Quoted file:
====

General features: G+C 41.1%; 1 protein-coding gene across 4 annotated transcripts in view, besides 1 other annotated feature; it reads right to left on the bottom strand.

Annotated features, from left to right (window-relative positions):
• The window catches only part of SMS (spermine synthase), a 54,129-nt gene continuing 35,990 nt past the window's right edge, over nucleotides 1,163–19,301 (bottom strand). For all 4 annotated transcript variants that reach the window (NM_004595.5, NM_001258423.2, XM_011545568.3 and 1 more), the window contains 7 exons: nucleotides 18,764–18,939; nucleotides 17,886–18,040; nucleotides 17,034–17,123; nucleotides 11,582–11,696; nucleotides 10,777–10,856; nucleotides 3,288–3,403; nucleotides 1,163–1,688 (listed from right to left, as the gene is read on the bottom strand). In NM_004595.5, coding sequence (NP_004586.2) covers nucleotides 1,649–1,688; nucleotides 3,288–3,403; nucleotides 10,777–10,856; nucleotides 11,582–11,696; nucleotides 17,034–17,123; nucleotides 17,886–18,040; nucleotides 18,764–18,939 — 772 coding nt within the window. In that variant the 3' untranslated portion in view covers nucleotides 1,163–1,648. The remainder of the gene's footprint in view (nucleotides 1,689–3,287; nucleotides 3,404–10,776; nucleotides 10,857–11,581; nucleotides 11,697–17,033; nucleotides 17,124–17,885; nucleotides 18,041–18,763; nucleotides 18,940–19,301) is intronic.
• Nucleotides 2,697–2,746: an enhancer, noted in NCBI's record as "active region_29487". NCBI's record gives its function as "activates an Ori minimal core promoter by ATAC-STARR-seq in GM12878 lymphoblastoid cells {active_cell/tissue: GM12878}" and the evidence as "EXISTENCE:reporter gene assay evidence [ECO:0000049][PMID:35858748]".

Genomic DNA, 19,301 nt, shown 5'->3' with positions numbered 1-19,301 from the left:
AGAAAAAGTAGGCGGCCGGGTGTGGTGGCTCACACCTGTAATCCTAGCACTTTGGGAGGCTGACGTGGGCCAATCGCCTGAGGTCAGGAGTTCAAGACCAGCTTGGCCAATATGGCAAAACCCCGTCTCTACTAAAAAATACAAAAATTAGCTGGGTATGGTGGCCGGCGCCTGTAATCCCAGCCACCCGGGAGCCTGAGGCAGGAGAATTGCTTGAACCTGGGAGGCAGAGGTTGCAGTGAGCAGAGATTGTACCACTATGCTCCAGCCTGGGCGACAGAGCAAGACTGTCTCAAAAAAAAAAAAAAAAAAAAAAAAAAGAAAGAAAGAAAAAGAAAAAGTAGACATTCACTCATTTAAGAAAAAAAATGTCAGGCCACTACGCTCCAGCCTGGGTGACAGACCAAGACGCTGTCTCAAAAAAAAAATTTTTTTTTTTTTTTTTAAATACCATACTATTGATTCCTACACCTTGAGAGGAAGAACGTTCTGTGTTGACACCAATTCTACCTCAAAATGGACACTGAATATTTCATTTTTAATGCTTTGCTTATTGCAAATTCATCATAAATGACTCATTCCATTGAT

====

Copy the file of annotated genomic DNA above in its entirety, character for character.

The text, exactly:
General features: G+C 41.1%; 1 protein-coding gene across 4 annotated transcripts in view, besides 1 other annotated feature; it reads right to left on the bottom strand.

Annotated features, from left to right (window-relative positions):
• The window catches only part of SMS (spermine synthase), a 54,129-nt gene continuing 35,990 nt past the window's right edge, over nucleotides 1,163–19,301 (bottom strand). For all 4 annotated transcript variants that reach the window (NM_004595.5, NM_001258423.2, XM_011545568.3 and 1 more), the window contains 7 exons: nucleotides 18,764–18,939; nucleotides 17,886–18,040; nucleotides 17,034–17,123; nucleotides 11,582–11,696; nucleotides 10,777–10,856; nucleotides 3,288–3,403; nucleotides 1,163–1,688 (listed from right to left, as the gene is read on the bottom strand). In NM_004595.5, coding sequence (NP_004586.2) covers nucleotides 1,649–1,688; nucleotides 3,288–3,403; nucleotides 10,777–10,856; nucleotides 11,582–11,696; nucleotides 17,034–17,123; nucleotides 17,886–18,040; nucleotides 18,764–18,939 — 772 coding nt within the window. In that variant the 3' untranslated portion in view covers nucleotides 1,163–1,648. The remainder of the gene's footprint in view (nucleotides 1,689–3,287; nucleotides 3,404–10,776; nucleotides 10,857–11,581; nucleotides 11,697–17,033; nucleotides 17,124–17,885; nucleotides 18,041–18,763; nucleotides 18,940–19,301) is intronic.
• Nucleotides 2,697–2,746: an enhancer, noted in NCBI's record as "active region_29487". NCBI's record gives its function as "activates an Ori minimal core promoter by ATAC-STARR-seq in GM12878 lymphoblastoid cells {active_cell/tissue: GM12878}" and the evidence as "EXISTENCE:reporter gene assay evidence [ECO:0000049][PMID:35858748]".

Genomic DNA, 19,301 nt, shown 5'->3' with positions numbered 1-19,301 from the left:
AGAAAAAGTAGGCGGCCGGGTGTGGTGGCTCACACCTGTAATCCTAGCACTTTGGGAGGCTGACGTGGGCCAATCGCCTGAGGTCAGGAGTTCAAGACCAGCTTGGCCAATATGGCAAAACCCCGTCTCTACTAAAAAATACAAAAATTAGCTGGGTATGGTGGCCGGCGCCTGTAATCCCAGCCACCCGGGAGCCTGAGGCAGGAGAATTGCTTGAACCTGGGAGGCAGAGGTTGCAGTGAGCAGAGATTGTACCACTATGCTCCAGCCTGGGCGACAGAGCAAGACTGTCTCAAAAAAAAAAAAAAAAAAAAAAAAAAGAAAGAAAGAAAAAGAAAAAGTAGACATTCACTCATTTAAGAAAAAAAATGTCAGGCCACTACGCTCCAGCCTGGGTGACAGACCAAGACGCTGTCTCAAAAAAAAAATTTTTTTTTTTTTTTTTAAATACCATACTATTGATTCCTACACCTTGAGAGGAAGAACGTTCTGTGTTGACACCAATTCTACCTCAAAATGGACACTGAATATTTCATTTTTAATGCTTTGCTTATTGCAAATTCATCATAAATGACTCATTCCATTGAT